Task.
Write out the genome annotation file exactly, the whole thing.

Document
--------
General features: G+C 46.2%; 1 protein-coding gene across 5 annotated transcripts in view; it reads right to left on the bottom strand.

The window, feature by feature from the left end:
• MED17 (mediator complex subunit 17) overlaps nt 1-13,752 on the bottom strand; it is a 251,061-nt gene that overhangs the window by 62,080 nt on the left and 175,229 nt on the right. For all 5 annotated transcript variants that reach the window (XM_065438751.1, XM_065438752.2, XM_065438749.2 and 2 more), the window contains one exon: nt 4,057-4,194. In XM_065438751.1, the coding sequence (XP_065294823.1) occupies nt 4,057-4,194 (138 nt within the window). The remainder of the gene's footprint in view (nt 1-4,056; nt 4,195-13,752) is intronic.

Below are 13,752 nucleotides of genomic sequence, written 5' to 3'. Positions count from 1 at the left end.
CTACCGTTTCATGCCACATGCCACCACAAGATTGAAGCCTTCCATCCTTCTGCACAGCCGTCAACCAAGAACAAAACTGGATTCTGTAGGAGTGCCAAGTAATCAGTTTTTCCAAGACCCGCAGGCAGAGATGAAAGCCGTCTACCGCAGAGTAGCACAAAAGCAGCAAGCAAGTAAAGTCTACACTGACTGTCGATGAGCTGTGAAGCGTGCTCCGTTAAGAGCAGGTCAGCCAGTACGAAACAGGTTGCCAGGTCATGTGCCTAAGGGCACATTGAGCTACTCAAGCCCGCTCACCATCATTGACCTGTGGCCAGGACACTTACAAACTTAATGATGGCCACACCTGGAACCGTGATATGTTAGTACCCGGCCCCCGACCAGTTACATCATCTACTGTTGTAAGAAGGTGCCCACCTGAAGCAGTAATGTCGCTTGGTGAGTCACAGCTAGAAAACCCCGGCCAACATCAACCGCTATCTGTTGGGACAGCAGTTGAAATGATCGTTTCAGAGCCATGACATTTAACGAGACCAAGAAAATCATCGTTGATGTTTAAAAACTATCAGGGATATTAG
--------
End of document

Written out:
General features: G+C 46.2%; 1 protein-coding gene across 5 annotated transcripts in view; it reads right to left on the bottom strand.

The window, feature by feature from the left end:
• MED17 (mediator complex subunit 17) overlaps nt 1-13,752 on the bottom strand; it is a 251,061-nt gene that overhangs the window by 62,080 nt on the left and 175,229 nt on the right. For all 5 annotated transcript variants that reach the window (XM_065438751.1, XM_065438752.2, XM_065438749.2 and 2 more), the window contains one exon: nt 4,057-4,194. In XM_065438751.1, the coding sequence (XP_065294823.1) occupies nt 4,057-4,194 (138 nt within the window). The remainder of the gene's footprint in view (nt 1-4,056; nt 4,195-13,752) is intronic.

Below are 13,752 nucleotides of genomic sequence, written 5' to 3'. Positions count from 1 at the left end.
CTACCGTTTCATGCCACATGCCACCACAAGATTGAAGCCTTCCATCCTTCTGCACAGCCGTCAACCAAGAACAAAACTGGATTCTGTAGGAGTGCCAAGTAATCAGTTTTTCCAAGACCCGCAGGCAGAGATGAAAGCCGTCTACCGCAGAGTAGCACAAAAGCAGCAAGCAAGTAAAGTCTACACTGACTGTCGATGAGCTGTGAAGCGTGCTCCGTTAAGAGCAGGTCAGCCAGTACGAAACAGGTTGCCAGGTCATGTGCCTAAGGGCACATTGAGCTACTCAAGCCCGCTCACCATCATTGACCTGTGGCCAGGACACTTACAAACTTAATGATGGCCACACCTGGAACCGTGATATGTTAGTACCCGGCCCCCGACCAGTTACATCATCTACTGTTGTAAGAAGGTGCCCACCTGAAGCAGTAATGTCGCTTGGTGAGTCACAGCTAGAAAACCCCGGCCAACATCAACCGCTATCTGTTGGGACAGCAGTTGAAATGATCGTTTCAGAGCCATGACATTTAACGAGACCAAGAAAATCATCGTTGATGTTTAAAAACTATCAGGGATATTAG